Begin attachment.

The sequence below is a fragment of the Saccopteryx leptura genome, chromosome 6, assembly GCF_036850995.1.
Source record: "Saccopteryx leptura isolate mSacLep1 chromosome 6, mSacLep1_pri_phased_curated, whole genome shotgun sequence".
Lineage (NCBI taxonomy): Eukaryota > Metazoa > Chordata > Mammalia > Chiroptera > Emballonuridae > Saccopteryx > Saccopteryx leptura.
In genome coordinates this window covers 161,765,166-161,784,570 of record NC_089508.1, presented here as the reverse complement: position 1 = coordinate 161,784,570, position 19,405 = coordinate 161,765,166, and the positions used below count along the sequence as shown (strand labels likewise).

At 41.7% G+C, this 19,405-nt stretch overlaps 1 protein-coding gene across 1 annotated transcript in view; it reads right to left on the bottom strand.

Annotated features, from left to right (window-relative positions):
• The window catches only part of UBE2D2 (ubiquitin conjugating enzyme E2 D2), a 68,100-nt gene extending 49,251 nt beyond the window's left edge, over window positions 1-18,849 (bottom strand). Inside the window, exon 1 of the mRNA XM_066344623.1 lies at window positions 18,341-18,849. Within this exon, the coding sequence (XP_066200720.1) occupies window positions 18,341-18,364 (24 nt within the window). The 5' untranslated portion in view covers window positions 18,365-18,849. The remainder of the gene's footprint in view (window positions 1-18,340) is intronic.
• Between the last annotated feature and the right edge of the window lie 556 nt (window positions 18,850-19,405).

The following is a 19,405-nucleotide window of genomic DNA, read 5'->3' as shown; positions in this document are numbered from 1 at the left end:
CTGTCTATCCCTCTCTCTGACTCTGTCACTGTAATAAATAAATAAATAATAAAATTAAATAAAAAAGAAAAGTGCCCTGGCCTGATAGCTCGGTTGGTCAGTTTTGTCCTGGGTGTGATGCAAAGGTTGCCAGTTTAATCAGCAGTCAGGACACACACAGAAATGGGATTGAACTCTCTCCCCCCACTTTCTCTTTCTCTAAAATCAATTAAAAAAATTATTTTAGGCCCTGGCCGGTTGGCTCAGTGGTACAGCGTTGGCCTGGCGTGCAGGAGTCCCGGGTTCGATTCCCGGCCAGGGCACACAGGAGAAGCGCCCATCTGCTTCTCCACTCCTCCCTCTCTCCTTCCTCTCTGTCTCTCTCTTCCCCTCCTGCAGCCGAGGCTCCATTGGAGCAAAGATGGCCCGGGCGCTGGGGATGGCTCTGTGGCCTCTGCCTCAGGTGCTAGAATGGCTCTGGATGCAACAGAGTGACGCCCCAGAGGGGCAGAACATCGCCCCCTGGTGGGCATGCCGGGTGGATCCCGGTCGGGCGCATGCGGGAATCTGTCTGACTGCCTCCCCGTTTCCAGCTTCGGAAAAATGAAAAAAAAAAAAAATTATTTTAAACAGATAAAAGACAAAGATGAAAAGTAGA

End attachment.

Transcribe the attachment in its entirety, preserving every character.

The sequence below is a fragment of the Saccopteryx leptura genome, chromosome 6, assembly GCF_036850995.1.
Source record: "Saccopteryx leptura isolate mSacLep1 chromosome 6, mSacLep1_pri_phased_curated, whole genome shotgun sequence".
Lineage (NCBI taxonomy): Eukaryota > Metazoa > Chordata > Mammalia > Chiroptera > Emballonuridae > Saccopteryx > Saccopteryx leptura.
In genome coordinates this window covers 161,765,166-161,784,570 of record NC_089508.1, presented here as the reverse complement: position 1 = coordinate 161,784,570, position 19,405 = coordinate 161,765,166, and the positions used below count along the sequence as shown (strand labels likewise).

At 41.7% G+C, this 19,405-nt stretch overlaps 1 protein-coding gene across 1 annotated transcript in view; it reads right to left on the bottom strand.

Annotated features, from left to right (window-relative positions):
• The window catches only part of UBE2D2 (ubiquitin conjugating enzyme E2 D2), a 68,100-nt gene extending 49,251 nt beyond the window's left edge, over window positions 1-18,849 (bottom strand). Inside the window, exon 1 of the mRNA XM_066344623.1 lies at window positions 18,341-18,849. Within this exon, the coding sequence (XP_066200720.1) occupies window positions 18,341-18,364 (24 nt within the window). The 5' untranslated portion in view covers window positions 18,365-18,849. The remainder of the gene's footprint in view (window positions 1-18,340) is intronic.
• Between the last annotated feature and the right edge of the window lie 556 nt (window positions 18,850-19,405).

The following is a 19,405-nucleotide window of genomic DNA, read 5'->3' as shown; positions in this document are numbered from 1 at the left end:
CTGTCTATCCCTCTCTCTGACTCTGTCACTGTAATAAATAAATAAATAATAAAATTAAATAAAAAAGAAAAGTGCCCTGGCCTGATAGCTCGGTTGGTCAGTTTTGTCCTGGGTGTGATGCAAAGGTTGCCAGTTTAATCAGCAGTCAGGACACACACAGAAATGGGATTGAACTCTCTCCCCCCACTTTCTCTTTCTCTAAAATCAATTAAAAAAATTATTTTAGGCCCTGGCCGGTTGGCTCAGTGGTACAGCGTTGGCCTGGCGTGCAGGAGTCCCGGGTTCGATTCCCGGCCAGGGCACACAGGAGAAGCGCCCATCTGCTTCTCCACTCCTCCCTCTCTCCTTCCTCTCTGTCTCTCTCTTCCCCTCCTGCAGCCGAGGCTCCATTGGAGCAAAGATGGCCCGGGCGCTGGGGATGGCTCTGTGGCCTCTGCCTCAGGTGCTAGAATGGCTCTGGATGCAACAGAGTGACGCCCCAGAGGGGCAGAACATCGCCCCCTGGTGGGCATGCCGGGTGGATCCCGGTCGGGCGCATGCGGGAATCTGTCTGACTGCCTCCCCGTTTCCAGCTTCGGAAAAATGAAAAAAAAAAAAAATTATTTTAAACAGATAAAAGACAAAGATGAAAAGTAGA